Wound Care Articles and Insights

The Difference between Vendor and Partner…and the Significance of an Old-School Handshake

The Difference between Vendor and Partner…and the Significance of an Old-School Handshake

Shortly after I founded Wound Care Advantage more than 15 years ago, Bob Trautman, CEO of Lancaster Community Hospital, took a chance on us. He signed our first wound center contract and we started what became a long and rewarding partnership.

For the next decade, I worked closely with Bob and he became a trusted mentor, showing me what it took to form a strong partnership and what it meant to live up to something more important than just a contract. We both believed in the integrity of an old-school handshake — an unwritten agreement that governed how you would honor each other and work together.

About 10 years ago, during a period when reimbursement for hyperbaric services suddenly dropped, Bob and I joined forces to reduce charges while still ensuring an equitable deal for both parties. In those early years, several of our contract “wins” stemmed from Bob’s personal recommendations. Every time I ran into him, he would ask if there was anyone he could call on our behalf, to let them know what a “horrible” job we were doing.

Bob and his leadership team often looked to us for insights and advice when they were tackling a hospital issue, even if it was outside the scope of wound care. If our team or any of our resources could assist with a solution, we were happy to help as part of our partnership. In return, we developed a strong relationship that enabled us to test ideas and innovations, obtain honest feedback, and work together for the benefit of both organizations.

Over the last decade, many of our competitors saw the growing wound care industry as a “land-grab” and aggressively focused on rapid-fire expansion and acquisitions. This proved to be a successful approach, with one organization ultimately reaching over 800 centers. However, it was clear to me that we were different. I didn’t measure success by the number of centers we worked with. Instead, our success was based on the clinical and financial outcomes for each of our partners. Our pathway to differentiation needed to be based on developing strong, collaborative relationships with hospitals. We wanted to be the best – not the biggest.

By purposely choosing our partners carefully, and by customizing our approach for each organization based on their specific needs, I felt that we had a sustainable and beneficial model designed for the long term, especially during uncertain times when the healthcare industry landscape, reimbursement processes and hospital needs would undoubtedly change. I was right.

Early on, we developed a tagline that we still use today: “Your Best Partner in the Wound Care Industry.” I knew then, just as I know today, that a partnership approach only works well if both parties make a joint commitment to helping each other be successful.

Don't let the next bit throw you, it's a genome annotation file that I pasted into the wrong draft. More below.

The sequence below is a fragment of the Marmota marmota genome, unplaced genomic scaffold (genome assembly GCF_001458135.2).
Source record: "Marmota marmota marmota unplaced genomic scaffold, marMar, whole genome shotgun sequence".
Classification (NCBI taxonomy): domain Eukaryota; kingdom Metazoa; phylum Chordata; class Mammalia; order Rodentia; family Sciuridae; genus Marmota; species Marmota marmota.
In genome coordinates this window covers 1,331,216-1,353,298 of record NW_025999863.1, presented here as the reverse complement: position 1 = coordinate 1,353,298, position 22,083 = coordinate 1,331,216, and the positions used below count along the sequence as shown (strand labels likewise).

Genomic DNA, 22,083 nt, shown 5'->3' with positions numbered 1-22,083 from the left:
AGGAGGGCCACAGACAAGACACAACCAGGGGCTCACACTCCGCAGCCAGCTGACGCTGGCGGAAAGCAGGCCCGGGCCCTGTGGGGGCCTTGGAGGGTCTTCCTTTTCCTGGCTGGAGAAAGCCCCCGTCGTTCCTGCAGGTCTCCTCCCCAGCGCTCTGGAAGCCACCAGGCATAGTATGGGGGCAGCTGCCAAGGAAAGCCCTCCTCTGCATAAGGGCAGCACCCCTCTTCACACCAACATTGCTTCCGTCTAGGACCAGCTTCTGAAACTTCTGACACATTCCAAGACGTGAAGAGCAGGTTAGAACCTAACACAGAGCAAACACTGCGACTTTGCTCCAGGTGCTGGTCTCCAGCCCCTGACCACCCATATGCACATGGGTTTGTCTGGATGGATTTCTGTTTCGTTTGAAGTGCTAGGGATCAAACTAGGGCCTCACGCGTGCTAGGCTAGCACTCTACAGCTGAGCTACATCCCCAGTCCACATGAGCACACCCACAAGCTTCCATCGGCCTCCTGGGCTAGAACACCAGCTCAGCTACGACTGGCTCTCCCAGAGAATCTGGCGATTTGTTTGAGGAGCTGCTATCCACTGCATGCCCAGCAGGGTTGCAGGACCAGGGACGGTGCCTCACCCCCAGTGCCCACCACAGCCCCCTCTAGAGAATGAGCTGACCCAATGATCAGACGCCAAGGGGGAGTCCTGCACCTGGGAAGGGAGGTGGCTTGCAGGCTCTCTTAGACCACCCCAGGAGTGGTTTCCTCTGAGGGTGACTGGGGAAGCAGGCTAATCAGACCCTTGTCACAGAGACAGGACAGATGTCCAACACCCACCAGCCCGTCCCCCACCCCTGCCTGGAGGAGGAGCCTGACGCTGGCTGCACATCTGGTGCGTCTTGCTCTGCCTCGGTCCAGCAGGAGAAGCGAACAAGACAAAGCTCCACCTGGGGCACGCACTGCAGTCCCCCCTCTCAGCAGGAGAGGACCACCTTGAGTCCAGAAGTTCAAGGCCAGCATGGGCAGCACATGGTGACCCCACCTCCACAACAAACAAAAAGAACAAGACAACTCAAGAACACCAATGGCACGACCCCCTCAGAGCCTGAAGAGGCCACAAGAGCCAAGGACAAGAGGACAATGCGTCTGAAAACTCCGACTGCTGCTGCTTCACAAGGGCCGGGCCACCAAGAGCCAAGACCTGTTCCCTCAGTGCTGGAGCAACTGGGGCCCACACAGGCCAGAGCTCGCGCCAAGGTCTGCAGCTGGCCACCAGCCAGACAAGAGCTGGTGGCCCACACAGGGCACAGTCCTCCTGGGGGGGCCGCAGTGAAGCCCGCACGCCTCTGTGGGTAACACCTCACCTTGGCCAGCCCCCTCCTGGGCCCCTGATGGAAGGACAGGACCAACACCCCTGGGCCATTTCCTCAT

We developed five “Rules of Engagement” that had to be met by a hospital before we would agree to a partnership, and those rules are still in practice today:

  • The leadership of the hospital must have a passionate focus on patient care.
  • Their values and focus on compliance must align with ours.
  • Their leadership team must conduct negotiations honestly and fairly.
  • They must have a need for our specific approach with a shared vision for their center.
  • The top leadership of the hospital must be engaged and committed to the center’s success.

Recently, I read an excellent paper distributed by Becker’s Hospital Review entitled The Partnership Playbook for Hospital CFOs, which made me reminisce on that first contract with Bob. The article focuses on the importance of developing meaningful partnerships vs. simply contracting with a vendor. The article identifies a “like-minded vision” as the most important characteristic for a successful partnership. Oddly enough, that’s the number-one rule of engagement at our company.

A vendor works for a certain price, for a specific need, and within a limited window of time. A true partner is cost-neutral, provides substantial value, always operates with integrity, and tailors services in order to meet current needs.

After 15 years, I’ve learned that a contract doesn’t make a partnership. A mutual commitment to your partner’s long-term success and looking out for their best interests before your own is what makes it work.

I believe now more than ever is the time to look for partners rather than vendors. Make sure the handshake means something to both of you.